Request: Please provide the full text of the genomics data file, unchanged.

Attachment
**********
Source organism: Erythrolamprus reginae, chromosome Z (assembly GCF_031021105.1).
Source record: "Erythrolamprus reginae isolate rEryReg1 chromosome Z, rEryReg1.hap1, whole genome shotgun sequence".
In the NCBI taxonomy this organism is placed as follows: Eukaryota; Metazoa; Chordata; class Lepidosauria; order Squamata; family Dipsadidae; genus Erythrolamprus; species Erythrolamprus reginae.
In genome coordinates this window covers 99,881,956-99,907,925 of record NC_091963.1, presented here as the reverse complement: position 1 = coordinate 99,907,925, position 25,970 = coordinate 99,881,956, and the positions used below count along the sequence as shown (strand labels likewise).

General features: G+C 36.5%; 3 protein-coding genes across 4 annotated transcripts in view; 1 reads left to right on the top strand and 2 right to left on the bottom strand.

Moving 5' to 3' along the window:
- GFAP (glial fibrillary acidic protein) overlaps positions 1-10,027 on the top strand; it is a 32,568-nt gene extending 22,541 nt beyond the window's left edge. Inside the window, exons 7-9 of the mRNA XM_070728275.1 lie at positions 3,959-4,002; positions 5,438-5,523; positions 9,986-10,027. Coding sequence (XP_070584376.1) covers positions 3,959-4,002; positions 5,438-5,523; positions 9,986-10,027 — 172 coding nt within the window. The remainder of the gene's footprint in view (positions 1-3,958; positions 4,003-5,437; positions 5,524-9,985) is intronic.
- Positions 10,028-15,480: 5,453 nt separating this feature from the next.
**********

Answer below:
Source organism: Erythrolamprus reginae, chromosome Z (assembly GCF_031021105.1).
Source record: "Erythrolamprus reginae isolate rEryReg1 chromosome Z, rEryReg1.hap1, whole genome shotgun sequence".
In the NCBI taxonomy this organism is placed as follows: Eukaryota; Metazoa; Chordata; class Lepidosauria; order Squamata; family Dipsadidae; genus Erythrolamprus; species Erythrolamprus reginae.
In genome coordinates this window covers 99,881,956-99,907,925 of record NC_091963.1, presented here as the reverse complement: position 1 = coordinate 99,907,925, position 25,970 = coordinate 99,881,956, and the positions used below count along the sequence as shown (strand labels likewise).

General features: G+C 36.5%; 3 protein-coding genes across 4 annotated transcripts in view; 1 reads left to right on the top strand and 2 right to left on the bottom strand.

Moving 5' to 3' along the window:
- GFAP (glial fibrillary acidic protein) overlaps positions 1-10,027 on the top strand; it is a 32,568-nt gene extending 22,541 nt beyond the window's left edge. Inside the window, exons 7-9 of the mRNA XM_070728275.1 lie at positions 3,959-4,002; positions 5,438-5,523; positions 9,986-10,027. Coding sequence (XP_070584376.1) covers positions 3,959-4,002; positions 5,438-5,523; positions 9,986-10,027 — 172 coding nt within the window. The remainder of the gene's footprint in view (positions 1-3,958; positions 4,003-5,437; positions 5,524-9,985) is intronic.
- Positions 10,028-15,480: 5,453 nt separating this feature from the next.